East Midlands agriculture sector amongst top UK performers

Chris Radford, Gateley

East Midlands agriculture businesses are outperforming the majority of their regional counterparts as new research reveals that they are amongst the most financially stable in the UK.

February figures compiled by insolvency and restructuring body R3’s Midlands branch, using Bureau Van Dijk’s Fame database, show that around three-in-ten – 29.2% – agriculture companies in the region are at higher than normal risk of insolvency. This is one of the lowest percentages in the UK and equates to 646 local businesses.

Wales has the highest proportion of agriculture companies at elevated risk of insolvency with 41.8%, which is almost ten percentage points higher than the UK average of 32.0%.

In contrast, the news is less positive for the region’s transport and haulage sector, which has a higher proportion of firms at above average risk than any of its regional counterparts, with the exception of Yorkshire and the West Midlands. Around two-in-five local companies – 44.6% – are at higher than normal risk of insolvency, which is more than four percentage points above the UK average of 40.2%, but under the Yorkshire and West Midlands statistics of 48.6% and 44.9% respectively.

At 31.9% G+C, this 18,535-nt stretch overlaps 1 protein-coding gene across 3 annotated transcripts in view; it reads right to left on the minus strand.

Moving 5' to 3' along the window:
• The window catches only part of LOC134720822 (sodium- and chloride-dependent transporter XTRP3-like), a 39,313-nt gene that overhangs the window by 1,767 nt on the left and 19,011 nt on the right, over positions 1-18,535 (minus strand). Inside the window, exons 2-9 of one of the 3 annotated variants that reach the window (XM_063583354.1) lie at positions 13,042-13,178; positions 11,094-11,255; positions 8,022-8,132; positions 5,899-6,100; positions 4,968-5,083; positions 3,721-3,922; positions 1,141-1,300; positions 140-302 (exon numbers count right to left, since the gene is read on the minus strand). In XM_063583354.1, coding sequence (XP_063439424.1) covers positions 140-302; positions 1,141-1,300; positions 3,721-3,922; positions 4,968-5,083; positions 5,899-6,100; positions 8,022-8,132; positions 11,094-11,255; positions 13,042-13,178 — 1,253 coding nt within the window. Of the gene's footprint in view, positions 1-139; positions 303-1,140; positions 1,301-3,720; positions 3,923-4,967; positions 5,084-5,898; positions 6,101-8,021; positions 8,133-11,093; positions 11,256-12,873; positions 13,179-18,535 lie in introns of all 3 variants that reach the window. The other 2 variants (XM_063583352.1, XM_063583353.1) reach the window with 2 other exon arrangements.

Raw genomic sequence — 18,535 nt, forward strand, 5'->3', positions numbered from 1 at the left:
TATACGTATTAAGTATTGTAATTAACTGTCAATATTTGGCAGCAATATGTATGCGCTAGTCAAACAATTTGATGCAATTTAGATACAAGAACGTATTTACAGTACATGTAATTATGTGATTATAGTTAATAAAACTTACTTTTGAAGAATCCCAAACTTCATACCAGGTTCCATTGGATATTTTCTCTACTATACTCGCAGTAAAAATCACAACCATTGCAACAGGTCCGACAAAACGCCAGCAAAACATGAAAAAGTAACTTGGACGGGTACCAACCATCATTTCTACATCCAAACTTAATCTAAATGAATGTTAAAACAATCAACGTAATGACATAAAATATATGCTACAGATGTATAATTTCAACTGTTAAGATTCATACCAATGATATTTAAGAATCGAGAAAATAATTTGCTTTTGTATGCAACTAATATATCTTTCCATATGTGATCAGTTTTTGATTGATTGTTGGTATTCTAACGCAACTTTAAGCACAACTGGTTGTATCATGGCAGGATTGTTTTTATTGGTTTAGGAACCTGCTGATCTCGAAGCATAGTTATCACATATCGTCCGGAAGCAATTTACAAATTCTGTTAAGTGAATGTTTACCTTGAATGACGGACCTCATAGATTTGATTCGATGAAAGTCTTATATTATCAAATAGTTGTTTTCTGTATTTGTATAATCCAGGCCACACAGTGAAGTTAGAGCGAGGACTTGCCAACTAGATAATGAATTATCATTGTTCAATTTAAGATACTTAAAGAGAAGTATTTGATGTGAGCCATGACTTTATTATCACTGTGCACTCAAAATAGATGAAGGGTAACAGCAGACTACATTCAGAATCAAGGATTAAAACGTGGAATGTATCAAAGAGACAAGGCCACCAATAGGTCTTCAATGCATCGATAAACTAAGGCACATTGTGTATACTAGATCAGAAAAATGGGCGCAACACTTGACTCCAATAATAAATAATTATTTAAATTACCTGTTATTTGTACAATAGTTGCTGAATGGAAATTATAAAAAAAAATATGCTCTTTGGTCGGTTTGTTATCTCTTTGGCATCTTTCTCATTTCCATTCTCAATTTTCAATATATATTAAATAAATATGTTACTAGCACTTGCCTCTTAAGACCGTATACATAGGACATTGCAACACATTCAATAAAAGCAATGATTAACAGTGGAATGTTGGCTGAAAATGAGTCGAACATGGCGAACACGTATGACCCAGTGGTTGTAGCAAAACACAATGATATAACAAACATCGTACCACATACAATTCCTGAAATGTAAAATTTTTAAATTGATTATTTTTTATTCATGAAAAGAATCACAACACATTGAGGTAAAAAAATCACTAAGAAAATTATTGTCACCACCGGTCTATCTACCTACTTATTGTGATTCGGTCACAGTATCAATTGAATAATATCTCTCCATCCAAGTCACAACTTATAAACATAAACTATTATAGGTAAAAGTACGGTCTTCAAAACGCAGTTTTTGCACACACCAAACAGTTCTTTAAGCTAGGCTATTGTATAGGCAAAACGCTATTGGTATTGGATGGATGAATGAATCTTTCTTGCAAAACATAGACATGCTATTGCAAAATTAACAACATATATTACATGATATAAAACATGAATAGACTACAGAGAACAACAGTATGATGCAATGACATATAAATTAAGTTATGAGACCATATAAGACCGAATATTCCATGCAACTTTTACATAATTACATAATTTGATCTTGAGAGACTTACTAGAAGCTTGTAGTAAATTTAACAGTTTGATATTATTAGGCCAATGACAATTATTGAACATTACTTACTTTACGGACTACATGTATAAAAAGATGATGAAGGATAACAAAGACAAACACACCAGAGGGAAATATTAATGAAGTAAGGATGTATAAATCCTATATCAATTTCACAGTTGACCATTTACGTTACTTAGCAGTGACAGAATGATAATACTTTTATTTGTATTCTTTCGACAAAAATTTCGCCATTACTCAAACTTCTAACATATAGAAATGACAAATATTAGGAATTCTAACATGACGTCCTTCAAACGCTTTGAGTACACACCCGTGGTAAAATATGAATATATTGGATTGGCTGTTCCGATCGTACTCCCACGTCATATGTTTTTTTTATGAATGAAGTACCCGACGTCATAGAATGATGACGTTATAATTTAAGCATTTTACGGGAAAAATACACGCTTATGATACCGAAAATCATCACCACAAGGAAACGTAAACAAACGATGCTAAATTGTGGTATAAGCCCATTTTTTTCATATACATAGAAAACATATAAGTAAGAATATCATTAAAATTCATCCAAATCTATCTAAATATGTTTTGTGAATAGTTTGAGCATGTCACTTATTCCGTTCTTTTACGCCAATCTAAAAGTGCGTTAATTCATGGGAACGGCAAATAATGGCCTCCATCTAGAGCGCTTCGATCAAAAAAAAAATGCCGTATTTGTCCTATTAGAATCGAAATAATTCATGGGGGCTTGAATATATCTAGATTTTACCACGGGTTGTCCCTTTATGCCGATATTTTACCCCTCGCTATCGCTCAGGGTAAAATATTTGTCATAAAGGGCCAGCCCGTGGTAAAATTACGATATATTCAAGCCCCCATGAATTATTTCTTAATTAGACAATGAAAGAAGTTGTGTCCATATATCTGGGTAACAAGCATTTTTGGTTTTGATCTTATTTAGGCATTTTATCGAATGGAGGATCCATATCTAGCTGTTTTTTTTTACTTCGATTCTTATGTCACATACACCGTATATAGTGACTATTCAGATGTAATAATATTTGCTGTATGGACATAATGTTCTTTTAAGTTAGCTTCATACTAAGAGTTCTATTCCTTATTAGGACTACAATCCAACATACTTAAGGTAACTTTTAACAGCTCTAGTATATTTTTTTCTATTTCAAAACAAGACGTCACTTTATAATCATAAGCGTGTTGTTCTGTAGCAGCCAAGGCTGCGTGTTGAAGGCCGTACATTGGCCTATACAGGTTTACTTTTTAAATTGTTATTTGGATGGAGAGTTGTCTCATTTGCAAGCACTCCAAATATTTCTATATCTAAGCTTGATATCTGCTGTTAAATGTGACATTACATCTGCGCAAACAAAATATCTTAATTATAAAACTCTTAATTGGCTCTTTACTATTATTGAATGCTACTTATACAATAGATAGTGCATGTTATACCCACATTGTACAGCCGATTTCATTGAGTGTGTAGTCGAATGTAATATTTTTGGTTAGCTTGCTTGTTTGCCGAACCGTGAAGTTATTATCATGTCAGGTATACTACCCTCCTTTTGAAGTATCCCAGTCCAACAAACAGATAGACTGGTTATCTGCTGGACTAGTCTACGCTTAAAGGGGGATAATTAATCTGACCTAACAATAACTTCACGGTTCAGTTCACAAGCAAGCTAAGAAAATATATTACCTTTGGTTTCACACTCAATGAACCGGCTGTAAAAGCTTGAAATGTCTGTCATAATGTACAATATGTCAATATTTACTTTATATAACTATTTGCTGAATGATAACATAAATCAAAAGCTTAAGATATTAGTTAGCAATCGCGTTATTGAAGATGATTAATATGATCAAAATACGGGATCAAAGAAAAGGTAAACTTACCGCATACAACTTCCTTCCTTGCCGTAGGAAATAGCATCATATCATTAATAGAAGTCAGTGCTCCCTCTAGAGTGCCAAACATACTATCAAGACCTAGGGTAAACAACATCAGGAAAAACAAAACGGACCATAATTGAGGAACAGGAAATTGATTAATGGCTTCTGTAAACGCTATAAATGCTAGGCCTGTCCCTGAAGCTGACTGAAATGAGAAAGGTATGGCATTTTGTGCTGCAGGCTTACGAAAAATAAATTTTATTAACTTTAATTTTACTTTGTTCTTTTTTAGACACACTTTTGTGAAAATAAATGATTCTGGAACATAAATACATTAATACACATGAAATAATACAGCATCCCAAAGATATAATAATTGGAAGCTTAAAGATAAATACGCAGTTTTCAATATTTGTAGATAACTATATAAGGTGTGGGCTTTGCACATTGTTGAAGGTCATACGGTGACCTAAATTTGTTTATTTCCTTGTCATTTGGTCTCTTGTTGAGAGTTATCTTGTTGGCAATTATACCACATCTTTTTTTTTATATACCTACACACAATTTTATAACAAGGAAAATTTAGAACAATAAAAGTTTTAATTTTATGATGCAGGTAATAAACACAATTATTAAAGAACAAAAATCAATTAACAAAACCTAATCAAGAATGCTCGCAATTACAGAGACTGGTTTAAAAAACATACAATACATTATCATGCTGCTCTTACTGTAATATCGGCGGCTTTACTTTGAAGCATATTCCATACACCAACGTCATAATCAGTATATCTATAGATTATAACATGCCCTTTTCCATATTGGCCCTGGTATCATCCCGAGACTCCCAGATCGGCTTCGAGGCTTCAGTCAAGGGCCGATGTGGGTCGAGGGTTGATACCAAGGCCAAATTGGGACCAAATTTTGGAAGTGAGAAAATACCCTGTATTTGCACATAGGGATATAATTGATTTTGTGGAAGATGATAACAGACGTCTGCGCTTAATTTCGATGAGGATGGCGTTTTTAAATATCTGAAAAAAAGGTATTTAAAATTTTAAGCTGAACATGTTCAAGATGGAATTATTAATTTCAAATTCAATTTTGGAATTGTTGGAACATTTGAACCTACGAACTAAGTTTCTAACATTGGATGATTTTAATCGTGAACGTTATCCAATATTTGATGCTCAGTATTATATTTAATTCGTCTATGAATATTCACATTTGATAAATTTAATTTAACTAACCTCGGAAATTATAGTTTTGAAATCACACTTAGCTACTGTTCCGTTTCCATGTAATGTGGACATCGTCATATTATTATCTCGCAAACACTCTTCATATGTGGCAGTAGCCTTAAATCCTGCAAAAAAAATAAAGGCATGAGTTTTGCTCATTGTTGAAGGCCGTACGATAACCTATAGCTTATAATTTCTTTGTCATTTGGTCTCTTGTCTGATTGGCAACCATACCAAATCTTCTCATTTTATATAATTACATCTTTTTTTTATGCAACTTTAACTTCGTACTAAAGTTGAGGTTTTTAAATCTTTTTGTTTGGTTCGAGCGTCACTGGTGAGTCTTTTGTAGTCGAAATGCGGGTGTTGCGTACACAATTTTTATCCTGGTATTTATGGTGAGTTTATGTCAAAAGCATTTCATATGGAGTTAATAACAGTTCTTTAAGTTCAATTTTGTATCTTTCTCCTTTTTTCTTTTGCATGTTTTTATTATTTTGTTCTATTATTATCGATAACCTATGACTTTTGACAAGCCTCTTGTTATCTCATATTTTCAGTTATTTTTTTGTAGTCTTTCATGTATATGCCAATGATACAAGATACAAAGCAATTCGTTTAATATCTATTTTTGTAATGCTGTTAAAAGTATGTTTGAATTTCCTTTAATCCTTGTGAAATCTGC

The February research indicates that over one-in-three East Midlands companies – 37.1% – currently have an elevated insolvency risk, which equates to 78,404 local businesses. In February 2017, the proportion was one-in-four, or 24.7%, representing 48,578 businesses.

Commenting on the research, R3 Midlands Chair Chris Radford, a partner at the Nottingham office of Gateley plc, said: “There are glimmers of regional positivity to be seen in these latest R3 statistics, but the overall picture is a cause for concern. The percentage of East Midlands businesses at greater than usual risk of insolvency was higher in January and February this year than at any point in 2017.

“All too frequently, it is not until a company is on the brink of insolvency that its owners seek financial advice. If businesses sought professional help sooner, then far more could be done to help them survive.”